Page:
I have a table that currently has less than 2 billion records, and its primary key is set as "Serial" data type, which can handle up to 2 billion records. However, I anticipate that the limit will be reached soon.

Since I don't use the primary key anywhere in the query and it doesn't have any relation with any other table, I am considering dropping the primary key column itself.

My concern is how much time it will take to drop the column from the table, and whether it will cause any lock or downtime issues for the other queries accessing the table.

Could you please explain the process of dropping a column in PostgreSQL?

1 Answer 1


will get rid of the column in a matter of milliseconds unless you have long-running transactions that access the table. The statement will fail if the primary key is referenced anywhere else.

What happens is just a simple metadata operation that marks the column as "deleted". The table itself is not touched, and the column values are still there. If you update a row, these "dead" data get removed.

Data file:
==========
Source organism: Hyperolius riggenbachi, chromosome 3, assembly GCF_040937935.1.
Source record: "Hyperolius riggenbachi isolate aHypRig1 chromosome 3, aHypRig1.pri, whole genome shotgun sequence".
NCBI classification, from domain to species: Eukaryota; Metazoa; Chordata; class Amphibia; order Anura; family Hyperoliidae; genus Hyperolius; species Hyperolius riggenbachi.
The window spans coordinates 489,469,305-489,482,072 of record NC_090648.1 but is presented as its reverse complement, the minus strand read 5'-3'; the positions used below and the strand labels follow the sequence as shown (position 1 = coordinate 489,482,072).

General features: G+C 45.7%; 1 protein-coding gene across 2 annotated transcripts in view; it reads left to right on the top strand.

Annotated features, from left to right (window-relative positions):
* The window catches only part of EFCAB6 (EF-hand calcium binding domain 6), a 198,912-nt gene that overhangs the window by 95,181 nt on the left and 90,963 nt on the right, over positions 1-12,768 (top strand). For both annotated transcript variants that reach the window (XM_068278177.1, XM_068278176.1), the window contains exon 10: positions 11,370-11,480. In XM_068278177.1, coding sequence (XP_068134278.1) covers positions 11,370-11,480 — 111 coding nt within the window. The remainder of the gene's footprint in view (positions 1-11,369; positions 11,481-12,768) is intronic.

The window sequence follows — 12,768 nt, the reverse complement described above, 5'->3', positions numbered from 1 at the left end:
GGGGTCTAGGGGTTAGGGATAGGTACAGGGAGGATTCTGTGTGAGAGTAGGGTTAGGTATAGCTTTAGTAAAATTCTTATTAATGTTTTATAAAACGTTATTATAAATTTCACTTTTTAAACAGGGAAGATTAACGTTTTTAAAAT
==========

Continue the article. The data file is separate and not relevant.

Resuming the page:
You should not have a table without a primary key. For one, it prevents you from having foreign keys, and then you can end up with duplicate rows. Look at answers like this and this for alternatives.

  • Could you explain how it works? Like does it create a separate table without the deleting-column and copying data over? OR, it removes, let's say, some pointer to the dropping column?
    – sujeet
    Commented Feb 17, 2023 at 7:01
  • 1
    I have added an explanation of how it works. Commented Feb 17, 2023 at 7:18
  • Is it safe to claim the space after deleting the column using VACUUM tab(id)?
    – sujeet
    Commented Feb 17, 2023 at 9:39
  • 1
    Neither VACUUM nor VACUUM (FULL) will reclaim the space from a dropped column. You have to update the row, like I wrote. Commented Feb 17, 2023 at 10:02

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